The flash of inspiration came to a bookstore. When Shaina Goldin-Perschbacher saw Girlyman – made famous by her place in the soundtrack of the LGBTQ+ classic But I’m a cheerleader — performing at a local bookstore in Virginia, she knew there was something there: something about the intersection between LGBTQ+ identity and country music. She turned that inspiration into her thesis, and now the rest of us can read it in her new book. queer countrypublished by University of Illinois Press and available March 22.
“It really got me thinking about the different kinds of expressions people expect in different genres and how queer and trans people might come together,” Goldin-Pershbacher told The Boot.
Thanks to movies like O brother, where are you? and transamericathere was a broader interest in bluegrass and country music in the mid-2000s. While these phenomena eventually led to the recognition of Americana as a distinct musical genre, they also normalized a space for LGBTQ+ people in country music.
This idea of gender is at the heart of queer country. The book provides a comprehensive history of the genre that is invaluable to any fan of country, queer or other music. Goldin-Pershbacher, a professor at the Boyer College of Music and Dance at Temple University in Philadelphia, argues that the meanings we’ve assigned to country music allow LGBTQ+ artists to simultaneously navigate sincerity and camp. “Camp” refers to the playful sense of exaggerated reality commonly associated with queer culture, such as Dolly Parton, a great unifier of queer and/or country fans.
As Goldin-Pershbacher was working on queer country, the meanings of musical genres and their histories have been questioned. Country music itself stems from the racialized divide in rural southern music: Black performers were relegated to “racing records”, while white performers appropriated these sounds, forging lucrative careers in the ” hillbilly” and country music.
Ultimately, music genres are a marketing tool, not a musician’s preference. “Musicians are interested in such a variety of inspiration and collaboration. They play like cowards around gender categories,” observes Goldin-Pershbacher.
But for everyone else, musical genres come to symbolize specific aspects of identity and meaning. While many associate country music with tradition and the rural way of life, others associate it with bigotry and an aggressive assertion of a straight, white Christian identity – the starkly opposite set of values that would inclusive for the LGBTQ+ community.
One thing can be agreed upon, however: country music emphasizes sincerity and authenticity.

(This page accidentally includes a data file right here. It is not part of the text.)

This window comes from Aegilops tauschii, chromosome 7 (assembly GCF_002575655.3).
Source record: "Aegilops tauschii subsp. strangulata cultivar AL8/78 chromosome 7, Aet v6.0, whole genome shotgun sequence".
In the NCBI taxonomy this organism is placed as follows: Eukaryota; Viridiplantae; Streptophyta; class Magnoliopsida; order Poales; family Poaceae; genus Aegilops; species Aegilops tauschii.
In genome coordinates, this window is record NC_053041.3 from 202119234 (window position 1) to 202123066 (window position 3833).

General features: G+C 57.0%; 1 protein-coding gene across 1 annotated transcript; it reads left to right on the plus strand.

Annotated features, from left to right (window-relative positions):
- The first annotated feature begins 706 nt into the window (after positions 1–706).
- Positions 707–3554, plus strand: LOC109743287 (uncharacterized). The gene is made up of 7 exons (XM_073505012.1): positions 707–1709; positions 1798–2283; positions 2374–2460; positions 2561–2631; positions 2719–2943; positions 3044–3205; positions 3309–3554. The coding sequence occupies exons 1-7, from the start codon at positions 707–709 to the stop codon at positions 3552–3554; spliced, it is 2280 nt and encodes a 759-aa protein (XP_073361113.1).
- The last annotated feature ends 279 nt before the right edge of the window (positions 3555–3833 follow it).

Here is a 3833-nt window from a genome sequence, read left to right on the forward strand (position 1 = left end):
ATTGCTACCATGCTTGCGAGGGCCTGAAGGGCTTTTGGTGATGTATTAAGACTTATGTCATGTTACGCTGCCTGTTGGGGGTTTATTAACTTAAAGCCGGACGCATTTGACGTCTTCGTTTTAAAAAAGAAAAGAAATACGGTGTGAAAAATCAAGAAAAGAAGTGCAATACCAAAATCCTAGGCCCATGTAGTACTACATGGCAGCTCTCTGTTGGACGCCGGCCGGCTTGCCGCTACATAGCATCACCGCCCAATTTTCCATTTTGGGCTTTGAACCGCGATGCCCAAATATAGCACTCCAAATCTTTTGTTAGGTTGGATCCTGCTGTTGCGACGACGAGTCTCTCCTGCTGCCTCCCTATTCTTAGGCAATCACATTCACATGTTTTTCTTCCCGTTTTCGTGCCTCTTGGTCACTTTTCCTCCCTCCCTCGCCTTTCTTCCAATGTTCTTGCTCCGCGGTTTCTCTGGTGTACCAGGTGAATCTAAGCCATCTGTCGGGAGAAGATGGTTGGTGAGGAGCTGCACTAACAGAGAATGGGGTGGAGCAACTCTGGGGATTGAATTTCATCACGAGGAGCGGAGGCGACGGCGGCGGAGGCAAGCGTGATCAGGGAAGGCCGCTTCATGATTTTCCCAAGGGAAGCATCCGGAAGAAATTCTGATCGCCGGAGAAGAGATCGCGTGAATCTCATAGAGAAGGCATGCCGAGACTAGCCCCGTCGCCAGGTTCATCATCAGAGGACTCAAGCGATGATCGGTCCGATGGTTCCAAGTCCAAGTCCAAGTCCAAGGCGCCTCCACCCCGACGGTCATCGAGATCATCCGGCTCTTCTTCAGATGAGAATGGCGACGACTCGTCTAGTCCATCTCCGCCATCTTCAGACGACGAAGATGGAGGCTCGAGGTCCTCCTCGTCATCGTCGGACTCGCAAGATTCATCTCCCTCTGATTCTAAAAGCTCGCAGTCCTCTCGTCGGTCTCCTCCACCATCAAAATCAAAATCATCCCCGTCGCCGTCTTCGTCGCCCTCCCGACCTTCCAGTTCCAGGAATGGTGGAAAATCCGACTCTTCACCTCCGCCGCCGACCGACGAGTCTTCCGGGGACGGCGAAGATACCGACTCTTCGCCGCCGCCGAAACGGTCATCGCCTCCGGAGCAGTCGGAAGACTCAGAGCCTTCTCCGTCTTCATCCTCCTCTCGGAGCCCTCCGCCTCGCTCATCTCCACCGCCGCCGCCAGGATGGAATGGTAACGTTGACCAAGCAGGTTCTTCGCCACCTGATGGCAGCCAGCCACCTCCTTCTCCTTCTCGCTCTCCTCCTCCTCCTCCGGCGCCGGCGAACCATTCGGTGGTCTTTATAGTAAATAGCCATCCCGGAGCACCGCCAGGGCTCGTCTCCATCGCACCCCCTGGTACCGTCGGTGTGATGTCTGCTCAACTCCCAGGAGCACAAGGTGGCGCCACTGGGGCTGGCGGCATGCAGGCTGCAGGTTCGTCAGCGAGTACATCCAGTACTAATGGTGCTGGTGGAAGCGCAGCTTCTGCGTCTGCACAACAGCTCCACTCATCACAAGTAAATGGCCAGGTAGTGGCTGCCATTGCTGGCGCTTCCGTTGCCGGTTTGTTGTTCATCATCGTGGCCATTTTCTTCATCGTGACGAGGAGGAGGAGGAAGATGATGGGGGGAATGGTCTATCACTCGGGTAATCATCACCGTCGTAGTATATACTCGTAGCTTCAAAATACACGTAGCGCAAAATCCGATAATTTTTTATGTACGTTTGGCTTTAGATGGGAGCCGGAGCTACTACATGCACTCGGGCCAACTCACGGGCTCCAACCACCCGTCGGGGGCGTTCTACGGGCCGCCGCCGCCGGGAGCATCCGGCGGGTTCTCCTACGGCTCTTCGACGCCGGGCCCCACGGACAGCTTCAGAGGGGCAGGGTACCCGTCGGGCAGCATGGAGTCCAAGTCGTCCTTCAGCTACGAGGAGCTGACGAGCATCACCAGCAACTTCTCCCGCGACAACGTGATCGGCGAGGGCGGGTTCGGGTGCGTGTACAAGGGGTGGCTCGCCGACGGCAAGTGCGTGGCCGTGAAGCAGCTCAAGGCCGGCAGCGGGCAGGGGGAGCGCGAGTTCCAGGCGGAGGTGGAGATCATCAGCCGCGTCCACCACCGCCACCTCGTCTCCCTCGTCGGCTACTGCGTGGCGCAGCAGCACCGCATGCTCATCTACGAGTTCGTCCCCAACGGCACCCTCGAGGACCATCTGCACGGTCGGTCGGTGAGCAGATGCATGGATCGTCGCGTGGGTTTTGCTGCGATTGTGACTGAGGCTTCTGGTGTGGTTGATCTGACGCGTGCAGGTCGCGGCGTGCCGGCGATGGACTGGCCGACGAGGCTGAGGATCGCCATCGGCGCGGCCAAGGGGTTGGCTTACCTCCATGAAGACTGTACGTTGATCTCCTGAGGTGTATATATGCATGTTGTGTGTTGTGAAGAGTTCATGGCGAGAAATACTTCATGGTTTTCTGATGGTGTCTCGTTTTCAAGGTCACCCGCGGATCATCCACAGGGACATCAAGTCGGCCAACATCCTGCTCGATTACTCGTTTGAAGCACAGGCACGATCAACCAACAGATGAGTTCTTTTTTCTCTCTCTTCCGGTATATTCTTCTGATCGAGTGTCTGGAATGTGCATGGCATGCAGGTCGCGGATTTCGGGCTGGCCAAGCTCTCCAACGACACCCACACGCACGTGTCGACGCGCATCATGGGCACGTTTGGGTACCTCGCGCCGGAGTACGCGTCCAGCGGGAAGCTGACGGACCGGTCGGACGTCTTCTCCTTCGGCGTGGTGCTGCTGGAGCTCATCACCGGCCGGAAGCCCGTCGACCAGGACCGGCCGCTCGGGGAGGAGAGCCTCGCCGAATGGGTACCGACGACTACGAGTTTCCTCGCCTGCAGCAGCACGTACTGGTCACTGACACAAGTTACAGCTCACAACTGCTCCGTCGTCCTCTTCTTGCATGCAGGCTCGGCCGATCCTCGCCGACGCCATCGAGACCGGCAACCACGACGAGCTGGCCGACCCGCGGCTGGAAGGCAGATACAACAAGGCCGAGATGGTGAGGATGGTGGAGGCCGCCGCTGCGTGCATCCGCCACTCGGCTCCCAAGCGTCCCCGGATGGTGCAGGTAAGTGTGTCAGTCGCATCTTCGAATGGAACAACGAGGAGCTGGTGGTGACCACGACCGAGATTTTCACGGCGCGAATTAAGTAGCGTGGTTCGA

The book focuses primarily on trans artists Coyote Grace, Namoli Brennett and Rae Spoon, and how they navigated the world of country music when active in the mid-2000s, when the trans community and the queer country community were quite small.
“I mean, they knew each other for that reason because they were trans and they were musicians. Coyote Grace had an unusual situation where they ended up on a bill with a band because of their homosexuality or their transited rather than their sound. It leads to kind of a weird gig, right? I think it was hard for some of these bands to make a stable career for themselves.
Because LGBTQ+ artists are still considered antithetical to mainstream country music, they are often marginalized (or, in other words, welcomed) into Americana. Goldin-Pershbacher observes that artists like Mary Gauthier, who performed regularly at the Grand Ole Opry, and Chely Wright, who was kicked out of the Opry after leaving, were not considered country artists.
“These gender boundaries have been cruel to queer and trans people. It’s a way of controlling and preventing certain people from accessing country music.
As a scholarly work, Goldin-Pershbacher uses queer studies to examine how LGBTQ+ artists navigate – and circumvent – gender boundaries and expectations. These complex ideas are broken down easily enough for the layman to understand, and Goldin-Pershbacher hopes the casual reader will already feel familiar with theorists like bell hooks and Jack Halberstam, who are frequently quoted on social media.
“I really knew that I was writing for several different audiences. One of the audiences is the graduate seminar of doctoral students,” she notes. “There is this class of people who sort things out and think about the concept of sincerity. But on the other hand, I think there’s a whole world of people who are curious about our world and the kind of stories that musicians tell, the way they share their truth.
Overall, Goldin-Pershbacher hopes queer country music can dispel stereotypes about rural life — specifically that LGBTQ+ people don’t or can’t live in rural areas. She also hopes that queer country musicians can be more recognized by the wider LGBTQ+ community.
“In general, a lot of queer people listen to straight musicians, identify with them and invite them to Pride. But there are all these great queer and trans musicians who definitely struggle more in the music industry for the most part,” she says. on some of these musicians, listen to their songs, go to their shows and hear what they have to say about their life experience.
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